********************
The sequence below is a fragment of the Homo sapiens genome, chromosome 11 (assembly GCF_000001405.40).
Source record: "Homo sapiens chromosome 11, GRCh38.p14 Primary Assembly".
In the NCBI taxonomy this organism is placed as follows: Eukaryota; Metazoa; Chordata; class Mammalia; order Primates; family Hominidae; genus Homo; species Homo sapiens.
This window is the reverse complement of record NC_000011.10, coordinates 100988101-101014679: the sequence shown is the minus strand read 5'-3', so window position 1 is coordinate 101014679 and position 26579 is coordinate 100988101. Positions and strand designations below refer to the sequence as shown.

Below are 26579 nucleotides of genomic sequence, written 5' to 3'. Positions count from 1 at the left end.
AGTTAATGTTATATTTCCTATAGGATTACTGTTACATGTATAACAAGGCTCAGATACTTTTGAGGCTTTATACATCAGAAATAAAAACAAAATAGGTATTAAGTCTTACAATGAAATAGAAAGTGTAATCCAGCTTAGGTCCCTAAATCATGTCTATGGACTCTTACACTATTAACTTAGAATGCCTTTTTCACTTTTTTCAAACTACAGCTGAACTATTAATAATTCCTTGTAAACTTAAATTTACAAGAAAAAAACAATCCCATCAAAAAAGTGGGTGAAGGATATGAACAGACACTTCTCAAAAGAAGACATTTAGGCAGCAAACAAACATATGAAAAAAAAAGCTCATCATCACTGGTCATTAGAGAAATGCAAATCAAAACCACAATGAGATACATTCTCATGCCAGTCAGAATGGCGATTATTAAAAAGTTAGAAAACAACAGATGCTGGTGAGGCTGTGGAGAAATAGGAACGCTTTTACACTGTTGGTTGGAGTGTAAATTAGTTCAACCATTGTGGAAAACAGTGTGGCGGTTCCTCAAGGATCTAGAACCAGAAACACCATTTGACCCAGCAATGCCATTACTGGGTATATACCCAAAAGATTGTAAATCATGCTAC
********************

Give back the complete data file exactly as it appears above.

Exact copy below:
The sequence below is a fragment of the Homo sapiens genome, chromosome 11 (assembly GCF_000001405.40).
Source record: "Homo sapiens chromosome 11, GRCh38.p14 Primary Assembly".
In the NCBI taxonomy this organism is placed as follows: Eukaryota; Metazoa; Chordata; class Mammalia; order Primates; family Hominidae; genus Homo; species Homo sapiens.
This window is the reverse complement of record NC_000011.10, coordinates 100988101-101014679: the sequence shown is the minus strand read 5'-3', so window position 1 is coordinate 101014679 and position 26579 is coordinate 100988101. Positions and strand designations below refer to the sequence as shown.

Below are 26579 nucleotides of genomic sequence, written 5' to 3'. Positions count from 1 at the left end.
AGTTAATGTTATATTTCCTATAGGATTACTGTTACATGTATAACAAGGCTCAGATACTTTTGAGGCTTTATACATCAGAAATAAAAACAAAATAGGTATTAAGTCTTACAATGAAATAGAAAGTGTAATCCAGCTTAGGTCCCTAAATCATGTCTATGGACTCTTACACTATTAACTTAGAATGCCTTTTTCACTTTTTTCAAACTACAGCTGAACTATTAATAATTCCTTGTAAACTTAAATTTACAAGAAAAAAACAATCCCATCAAAAAAGTGGGTGAAGGATATGAACAGACACTTCTCAAAAGAAGACATTTAGGCAGCAAACAAACATATGAAAAAAAAAGCTCATCATCACTGGTCATTAGAGAAATGCAAATCAAAACCACAATGAGATACATTCTCATGCCAGTCAGAATGGCGATTATTAAAAAGTTAGAAAACAACAGATGCTGGTGAGGCTGTGGAGAAATAGGAACGCTTTTACACTGTTGGTTGGAGTGTAAATTAGTTCAACCATTGTGGAAAACAGTGTGGCGGTTCCTCAAGGATCTAGAACCAGAAACACCATTTGACCCAGCAATGCCATTACTGGGTATATACCCAAAAGATTGTAAATCATGCTAC